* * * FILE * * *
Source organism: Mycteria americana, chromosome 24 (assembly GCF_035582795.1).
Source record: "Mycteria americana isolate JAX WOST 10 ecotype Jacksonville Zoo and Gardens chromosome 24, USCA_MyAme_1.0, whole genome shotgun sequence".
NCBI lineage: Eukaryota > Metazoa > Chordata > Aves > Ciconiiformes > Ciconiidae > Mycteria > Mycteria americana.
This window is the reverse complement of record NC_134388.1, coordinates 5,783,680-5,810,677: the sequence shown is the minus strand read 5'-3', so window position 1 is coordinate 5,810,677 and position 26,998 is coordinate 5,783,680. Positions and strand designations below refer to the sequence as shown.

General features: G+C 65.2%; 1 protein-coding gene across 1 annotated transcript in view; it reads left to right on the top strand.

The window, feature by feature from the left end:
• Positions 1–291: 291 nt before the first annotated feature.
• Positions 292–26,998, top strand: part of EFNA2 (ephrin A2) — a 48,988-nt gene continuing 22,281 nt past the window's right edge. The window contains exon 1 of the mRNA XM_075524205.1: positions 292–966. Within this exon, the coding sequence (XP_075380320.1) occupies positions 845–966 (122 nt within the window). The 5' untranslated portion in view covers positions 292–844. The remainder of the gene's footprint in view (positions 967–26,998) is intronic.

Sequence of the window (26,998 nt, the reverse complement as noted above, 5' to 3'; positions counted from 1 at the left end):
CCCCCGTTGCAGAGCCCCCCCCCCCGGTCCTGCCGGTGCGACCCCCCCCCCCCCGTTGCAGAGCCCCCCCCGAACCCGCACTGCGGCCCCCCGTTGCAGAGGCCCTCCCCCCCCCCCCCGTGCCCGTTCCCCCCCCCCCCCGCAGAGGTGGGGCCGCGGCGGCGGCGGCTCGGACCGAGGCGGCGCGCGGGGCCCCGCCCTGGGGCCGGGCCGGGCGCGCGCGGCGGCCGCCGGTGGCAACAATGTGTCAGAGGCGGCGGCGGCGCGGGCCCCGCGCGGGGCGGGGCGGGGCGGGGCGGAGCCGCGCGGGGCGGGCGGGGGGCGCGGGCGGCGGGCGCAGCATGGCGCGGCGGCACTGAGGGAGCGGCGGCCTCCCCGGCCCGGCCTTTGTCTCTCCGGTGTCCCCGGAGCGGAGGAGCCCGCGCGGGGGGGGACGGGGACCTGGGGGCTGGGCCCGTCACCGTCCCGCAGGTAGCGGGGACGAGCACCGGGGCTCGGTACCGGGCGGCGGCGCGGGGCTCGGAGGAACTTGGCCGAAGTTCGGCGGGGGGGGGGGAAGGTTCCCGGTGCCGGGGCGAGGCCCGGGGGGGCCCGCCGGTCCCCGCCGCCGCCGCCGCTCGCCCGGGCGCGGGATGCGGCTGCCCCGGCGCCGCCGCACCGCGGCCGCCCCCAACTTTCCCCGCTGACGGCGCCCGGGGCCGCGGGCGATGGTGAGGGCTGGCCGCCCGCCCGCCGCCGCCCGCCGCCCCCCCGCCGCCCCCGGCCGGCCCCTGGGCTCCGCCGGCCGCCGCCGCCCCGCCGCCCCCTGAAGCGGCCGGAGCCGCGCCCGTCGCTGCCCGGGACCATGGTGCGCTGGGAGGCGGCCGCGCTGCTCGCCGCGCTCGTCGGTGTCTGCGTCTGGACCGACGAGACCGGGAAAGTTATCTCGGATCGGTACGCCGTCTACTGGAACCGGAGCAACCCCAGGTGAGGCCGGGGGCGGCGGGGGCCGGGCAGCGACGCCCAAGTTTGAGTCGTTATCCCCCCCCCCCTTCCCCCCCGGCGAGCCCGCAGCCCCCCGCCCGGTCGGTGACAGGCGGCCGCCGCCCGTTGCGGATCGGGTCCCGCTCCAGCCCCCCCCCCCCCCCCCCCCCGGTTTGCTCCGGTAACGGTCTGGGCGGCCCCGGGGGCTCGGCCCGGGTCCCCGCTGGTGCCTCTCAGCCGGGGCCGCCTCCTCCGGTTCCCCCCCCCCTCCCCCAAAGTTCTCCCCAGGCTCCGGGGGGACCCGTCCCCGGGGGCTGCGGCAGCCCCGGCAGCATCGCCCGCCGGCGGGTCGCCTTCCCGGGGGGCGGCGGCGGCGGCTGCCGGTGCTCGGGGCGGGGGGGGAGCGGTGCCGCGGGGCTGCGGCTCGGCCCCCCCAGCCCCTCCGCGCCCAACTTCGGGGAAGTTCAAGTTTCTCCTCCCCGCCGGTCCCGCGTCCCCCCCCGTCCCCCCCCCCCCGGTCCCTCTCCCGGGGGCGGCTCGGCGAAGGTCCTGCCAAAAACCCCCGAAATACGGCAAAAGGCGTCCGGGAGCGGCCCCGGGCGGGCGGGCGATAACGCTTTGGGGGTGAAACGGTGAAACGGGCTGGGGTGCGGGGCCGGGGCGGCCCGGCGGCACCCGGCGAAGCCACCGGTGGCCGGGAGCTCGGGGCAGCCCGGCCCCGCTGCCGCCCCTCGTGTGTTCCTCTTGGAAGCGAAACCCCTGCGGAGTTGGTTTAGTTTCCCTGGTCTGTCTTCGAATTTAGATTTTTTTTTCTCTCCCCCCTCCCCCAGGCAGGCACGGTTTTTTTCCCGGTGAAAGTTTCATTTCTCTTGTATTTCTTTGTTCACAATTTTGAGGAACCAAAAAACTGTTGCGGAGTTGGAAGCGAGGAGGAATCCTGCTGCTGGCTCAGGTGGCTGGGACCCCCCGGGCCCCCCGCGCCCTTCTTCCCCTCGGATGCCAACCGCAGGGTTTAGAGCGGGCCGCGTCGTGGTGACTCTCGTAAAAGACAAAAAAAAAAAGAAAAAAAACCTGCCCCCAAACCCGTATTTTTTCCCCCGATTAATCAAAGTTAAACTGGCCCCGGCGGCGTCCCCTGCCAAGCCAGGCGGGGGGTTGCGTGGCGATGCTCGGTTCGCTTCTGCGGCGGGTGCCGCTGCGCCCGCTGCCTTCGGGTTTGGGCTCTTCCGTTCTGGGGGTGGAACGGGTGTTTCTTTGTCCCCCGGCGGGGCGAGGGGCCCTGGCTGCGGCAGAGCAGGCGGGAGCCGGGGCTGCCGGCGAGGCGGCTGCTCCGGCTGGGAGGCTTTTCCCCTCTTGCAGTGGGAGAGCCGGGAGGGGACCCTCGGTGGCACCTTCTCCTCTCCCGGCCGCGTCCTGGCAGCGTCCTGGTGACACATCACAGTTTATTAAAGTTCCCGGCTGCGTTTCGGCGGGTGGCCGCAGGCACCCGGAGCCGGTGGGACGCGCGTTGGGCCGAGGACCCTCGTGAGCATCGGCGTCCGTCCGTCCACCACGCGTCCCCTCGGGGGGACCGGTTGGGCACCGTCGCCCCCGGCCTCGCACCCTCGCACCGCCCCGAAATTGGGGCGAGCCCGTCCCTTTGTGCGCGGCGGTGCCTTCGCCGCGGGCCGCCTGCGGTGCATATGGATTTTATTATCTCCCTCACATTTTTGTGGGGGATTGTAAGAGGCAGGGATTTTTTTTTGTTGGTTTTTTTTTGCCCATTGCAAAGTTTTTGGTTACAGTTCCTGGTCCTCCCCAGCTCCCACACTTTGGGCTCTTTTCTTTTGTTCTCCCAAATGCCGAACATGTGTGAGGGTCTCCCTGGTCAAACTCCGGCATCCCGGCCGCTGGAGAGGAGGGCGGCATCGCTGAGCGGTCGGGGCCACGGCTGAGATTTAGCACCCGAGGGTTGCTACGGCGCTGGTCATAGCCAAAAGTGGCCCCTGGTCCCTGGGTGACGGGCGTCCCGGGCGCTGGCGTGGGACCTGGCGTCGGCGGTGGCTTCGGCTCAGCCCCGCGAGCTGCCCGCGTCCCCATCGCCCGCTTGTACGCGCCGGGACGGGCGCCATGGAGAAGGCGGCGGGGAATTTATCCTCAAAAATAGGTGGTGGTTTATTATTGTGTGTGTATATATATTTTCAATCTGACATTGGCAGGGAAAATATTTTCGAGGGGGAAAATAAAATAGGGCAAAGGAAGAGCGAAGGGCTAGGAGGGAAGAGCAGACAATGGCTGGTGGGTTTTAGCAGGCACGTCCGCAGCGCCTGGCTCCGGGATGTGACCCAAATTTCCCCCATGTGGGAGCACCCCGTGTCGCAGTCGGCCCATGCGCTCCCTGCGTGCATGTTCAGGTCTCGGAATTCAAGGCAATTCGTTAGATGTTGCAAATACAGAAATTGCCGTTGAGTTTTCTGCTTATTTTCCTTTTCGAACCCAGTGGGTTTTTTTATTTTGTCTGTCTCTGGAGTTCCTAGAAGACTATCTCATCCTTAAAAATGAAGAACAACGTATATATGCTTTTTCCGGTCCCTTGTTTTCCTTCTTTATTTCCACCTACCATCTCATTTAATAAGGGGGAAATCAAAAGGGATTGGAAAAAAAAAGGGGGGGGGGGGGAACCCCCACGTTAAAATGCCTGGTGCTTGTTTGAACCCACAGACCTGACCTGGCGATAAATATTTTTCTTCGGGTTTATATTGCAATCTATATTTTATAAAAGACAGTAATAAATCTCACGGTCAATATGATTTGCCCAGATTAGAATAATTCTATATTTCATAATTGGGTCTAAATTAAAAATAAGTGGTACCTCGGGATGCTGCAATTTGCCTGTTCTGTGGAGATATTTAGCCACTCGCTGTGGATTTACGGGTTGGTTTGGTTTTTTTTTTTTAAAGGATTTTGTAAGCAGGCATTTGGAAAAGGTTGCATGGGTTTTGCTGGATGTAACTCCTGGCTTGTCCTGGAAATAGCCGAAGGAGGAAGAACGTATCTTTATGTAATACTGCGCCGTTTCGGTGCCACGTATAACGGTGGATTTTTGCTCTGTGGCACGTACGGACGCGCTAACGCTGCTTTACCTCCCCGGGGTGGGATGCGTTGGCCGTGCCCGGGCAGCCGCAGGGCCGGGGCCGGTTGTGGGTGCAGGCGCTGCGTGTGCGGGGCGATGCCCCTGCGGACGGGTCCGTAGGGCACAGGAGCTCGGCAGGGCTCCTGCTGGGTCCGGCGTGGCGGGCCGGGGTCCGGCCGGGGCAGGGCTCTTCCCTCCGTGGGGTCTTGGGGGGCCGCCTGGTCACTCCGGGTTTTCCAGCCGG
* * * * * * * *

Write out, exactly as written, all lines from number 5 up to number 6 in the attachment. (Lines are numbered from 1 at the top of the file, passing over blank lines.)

General features: G+C 65.2%; 1 protein-coding gene across 1 annotated transcript in view; it reads left to right on the top strand.

The window, feature by feature from the left end: